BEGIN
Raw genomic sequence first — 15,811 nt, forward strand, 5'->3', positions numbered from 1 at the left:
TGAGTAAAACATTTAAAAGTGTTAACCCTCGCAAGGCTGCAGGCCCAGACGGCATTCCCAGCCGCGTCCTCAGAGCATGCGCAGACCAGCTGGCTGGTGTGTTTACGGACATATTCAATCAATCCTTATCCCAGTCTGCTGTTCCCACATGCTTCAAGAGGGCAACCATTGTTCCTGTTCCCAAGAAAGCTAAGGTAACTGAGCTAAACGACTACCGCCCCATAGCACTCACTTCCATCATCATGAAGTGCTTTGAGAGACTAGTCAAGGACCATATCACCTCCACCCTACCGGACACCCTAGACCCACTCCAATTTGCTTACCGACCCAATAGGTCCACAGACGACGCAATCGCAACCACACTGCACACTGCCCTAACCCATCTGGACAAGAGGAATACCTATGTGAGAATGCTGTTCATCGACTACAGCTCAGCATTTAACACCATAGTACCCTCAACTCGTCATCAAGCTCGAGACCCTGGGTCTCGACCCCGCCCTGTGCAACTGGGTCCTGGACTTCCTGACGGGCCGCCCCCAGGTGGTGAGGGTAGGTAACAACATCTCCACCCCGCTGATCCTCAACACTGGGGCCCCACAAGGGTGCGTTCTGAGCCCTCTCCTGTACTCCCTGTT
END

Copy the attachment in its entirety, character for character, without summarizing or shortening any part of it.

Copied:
Raw genomic sequence first — 15,811 nt, forward strand, 5'->3', positions numbered from 1 at the left:
TGAGTAAAACATTTAAAAGTGTTAACCCTCGCAAGGCTGCAGGCCCAGACGGCATTCCCAGCCGCGTCCTCAGAGCATGCGCAGACCAGCTGGCTGGTGTGTTTACGGACATATTCAATCAATCCTTATCCCAGTCTGCTGTTCCCACATGCTTCAAGAGGGCAACCATTGTTCCTGTTCCCAAGAAAGCTAAGGTAACTGAGCTAAACGACTACCGCCCCATAGCACTCACTTCCATCATCATGAAGTGCTTTGAGAGACTAGTCAAGGACCATATCACCTCCACCCTACCGGACACCCTAGACCCACTCCAATTTGCTTACCGACCCAATAGGTCCACAGACGACGCAATCGCAACCACACTGCACACTGCCCTAACCCATCTGGACAAGAGGAATACCTATGTGAGAATGCTGTTCATCGACTACAGCTCAGCATTTAACACCATAGTACCCTCAACTCGTCATCAAGCTCGAGACCCTGGGTCTCGACCCCGCCCTGTGCAACTGGGTCCTGGACTTCCTGACGGGCCGCCCCCAGGTGGTGAGGGTAGGTAACAACATCTCCACCCCGCTGATCCTCAACACTGGGGCCCCACAAGGGTGCGTTCTGAGCCCTCTCCTGTACTCCCTGTT